Introducing Agile In Non-Agile Environments


By Ralph Moore, PMP, PMI-ACP

Wyoming, USA

So you want to be Agile? Well, read on then……

Introducing Agile to your organization sounds great in the boardroom, but once out in the trenches of your office it may not seem the way it was discussed in the boardroom. I will share my insights and try to help you avoid some of the common pitfalls that I have seen during my journey in the Agile world. In my experience there can be a huge difference in the way Agile functions in different size organizations and especially virtual work. I will focus on small organizations that are under a thousand employees total with the development team co-located on site with common sense as my guiding force. In my experience, some of the more important items to get ironed out quickly will be addressed:

  • Organizational Functions
    • Operations
    • Maintenance
    • Emergencies
  • Organizational Culture
    • Organizational commitment
    • Change and Stakeholder mind set change
    • Siloes
  • The Project Team
    • Role changes
    • Agile adds overhead
    • Time-boxes

Hey everyone, we are going Agile but what about running the business? Yes, your developers more than likely handle a wide variety of issues on a daily basis; let’s take a look inside of the daily grind:

Operations are the key to producing your product, providing your service or just plain old operating your business for success. So how do you stop your developers from this key business function so they can be Agile? Good question. Well each organization will handle this differently. The best scenario is for the developers to work on their projects and release reliable software on schedule and within budget. Is this always possible? Maybe not. So now what? So, how did I handle this situation? Well, what worked best in my experience is that we assigned a day to each developer where they would do operations related tasks. This time would be calculated into the project that was being worked on so we still could provide a realistic view of the work to be completed in the sprint. Maybe not the best option, but one that worked for me in the past.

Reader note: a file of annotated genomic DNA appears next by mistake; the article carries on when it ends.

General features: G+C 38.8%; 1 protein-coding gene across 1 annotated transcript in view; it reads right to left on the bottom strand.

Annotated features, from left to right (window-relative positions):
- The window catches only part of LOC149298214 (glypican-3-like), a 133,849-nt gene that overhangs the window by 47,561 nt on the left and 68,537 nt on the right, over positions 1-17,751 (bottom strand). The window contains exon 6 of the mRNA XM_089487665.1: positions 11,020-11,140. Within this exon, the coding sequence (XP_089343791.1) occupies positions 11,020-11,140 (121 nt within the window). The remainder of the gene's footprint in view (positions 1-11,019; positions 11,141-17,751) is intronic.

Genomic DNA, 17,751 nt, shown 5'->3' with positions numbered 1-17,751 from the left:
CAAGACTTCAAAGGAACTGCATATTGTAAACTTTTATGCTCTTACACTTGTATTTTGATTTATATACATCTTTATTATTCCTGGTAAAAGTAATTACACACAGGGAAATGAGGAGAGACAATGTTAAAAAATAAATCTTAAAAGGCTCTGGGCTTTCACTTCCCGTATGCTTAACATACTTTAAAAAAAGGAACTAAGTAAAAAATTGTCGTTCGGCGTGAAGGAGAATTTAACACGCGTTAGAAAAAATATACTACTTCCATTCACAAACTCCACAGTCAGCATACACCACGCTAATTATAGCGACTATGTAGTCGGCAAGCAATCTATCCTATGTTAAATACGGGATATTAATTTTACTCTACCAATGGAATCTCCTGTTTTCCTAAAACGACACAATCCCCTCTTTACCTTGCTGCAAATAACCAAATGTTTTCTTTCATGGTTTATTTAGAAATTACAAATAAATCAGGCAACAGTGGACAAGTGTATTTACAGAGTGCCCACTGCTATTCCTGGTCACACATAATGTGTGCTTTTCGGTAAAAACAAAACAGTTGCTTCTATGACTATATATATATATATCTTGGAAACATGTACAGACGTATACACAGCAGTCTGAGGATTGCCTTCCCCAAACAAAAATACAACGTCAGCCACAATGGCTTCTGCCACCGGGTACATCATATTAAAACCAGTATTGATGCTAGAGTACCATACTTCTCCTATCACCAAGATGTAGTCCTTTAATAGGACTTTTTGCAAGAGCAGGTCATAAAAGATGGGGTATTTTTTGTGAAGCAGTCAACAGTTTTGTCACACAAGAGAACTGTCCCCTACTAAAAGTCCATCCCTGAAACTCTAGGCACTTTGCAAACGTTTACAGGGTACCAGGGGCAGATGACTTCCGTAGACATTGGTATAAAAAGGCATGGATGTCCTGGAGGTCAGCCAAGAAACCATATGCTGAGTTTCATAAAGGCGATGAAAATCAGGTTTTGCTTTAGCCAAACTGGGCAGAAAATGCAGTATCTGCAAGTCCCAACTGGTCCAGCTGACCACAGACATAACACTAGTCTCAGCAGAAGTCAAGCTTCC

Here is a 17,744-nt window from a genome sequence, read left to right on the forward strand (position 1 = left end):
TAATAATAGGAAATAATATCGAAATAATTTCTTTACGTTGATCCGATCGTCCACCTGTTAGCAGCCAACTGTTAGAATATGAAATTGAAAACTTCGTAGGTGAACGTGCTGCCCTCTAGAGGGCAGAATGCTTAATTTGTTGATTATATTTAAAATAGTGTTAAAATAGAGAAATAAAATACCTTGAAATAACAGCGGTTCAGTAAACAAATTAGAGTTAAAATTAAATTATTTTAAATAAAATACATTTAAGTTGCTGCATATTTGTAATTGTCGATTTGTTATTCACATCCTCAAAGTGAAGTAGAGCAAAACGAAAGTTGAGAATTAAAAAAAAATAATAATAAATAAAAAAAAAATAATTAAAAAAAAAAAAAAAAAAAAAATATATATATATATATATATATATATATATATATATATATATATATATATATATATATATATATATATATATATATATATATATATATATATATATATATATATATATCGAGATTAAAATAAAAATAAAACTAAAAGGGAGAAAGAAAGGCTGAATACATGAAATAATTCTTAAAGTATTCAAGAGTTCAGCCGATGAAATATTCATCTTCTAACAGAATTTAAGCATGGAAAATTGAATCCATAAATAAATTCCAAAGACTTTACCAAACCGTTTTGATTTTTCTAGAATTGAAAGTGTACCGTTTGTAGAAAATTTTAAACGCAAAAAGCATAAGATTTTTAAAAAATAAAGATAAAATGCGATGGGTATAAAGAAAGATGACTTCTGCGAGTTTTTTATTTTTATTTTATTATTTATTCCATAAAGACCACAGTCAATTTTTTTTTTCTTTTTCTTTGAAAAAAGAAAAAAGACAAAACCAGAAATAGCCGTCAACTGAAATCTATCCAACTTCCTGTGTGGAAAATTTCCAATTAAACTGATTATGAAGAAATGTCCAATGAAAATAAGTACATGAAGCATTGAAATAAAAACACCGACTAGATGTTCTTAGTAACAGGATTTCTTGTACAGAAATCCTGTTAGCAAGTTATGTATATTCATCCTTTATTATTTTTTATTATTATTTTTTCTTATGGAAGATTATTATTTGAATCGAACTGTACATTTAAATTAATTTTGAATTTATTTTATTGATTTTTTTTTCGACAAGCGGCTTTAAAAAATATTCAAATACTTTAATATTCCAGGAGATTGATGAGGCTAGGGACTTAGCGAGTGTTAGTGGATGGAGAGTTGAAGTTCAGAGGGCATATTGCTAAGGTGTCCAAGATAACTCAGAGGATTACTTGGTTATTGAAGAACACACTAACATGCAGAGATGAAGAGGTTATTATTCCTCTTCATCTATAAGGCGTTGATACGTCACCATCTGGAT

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About the Author

Ralph Moore

Wyoming, USA



Ralph Moore
is an experienced professional with more than 20 years in agile and traditional project management as well as roles in IT, Engineering, Telecommunications, Military, Public Safety and Education. Ralph is currently employed by a Wireless Telecommunications Company as the IT Project Manager in the Rocky Mountain region.

Ralph has earned a Master of Information Systems Management (MISM) degree with a Concentration in Information Systems Tools, a Bachelor of Science Technical Management and an Associate of Science Electronic and Computer Technology.

Ralph has earned several industry certifications to include: PMI-Certified Project Management Professional (PMP), PMI Agile Certified Practitioner (PMI-ACP), CompTIA Certified Security+, CompTIA Certified Network+, Electronics Technician Association Certified Network Systems Technician (CNST), Federal Communications Commission (FCC), General Radio Telephone License (GROL).

Ralph is a veteran of the US Navy and served three tours in the Persian Gulf. He maintained a TOP-SECRET clearance while in the US Navy. Ralph resides in Fort Bridger, Wyoming, USA with his wife Tracy and their two dogs. To contact – [email protected]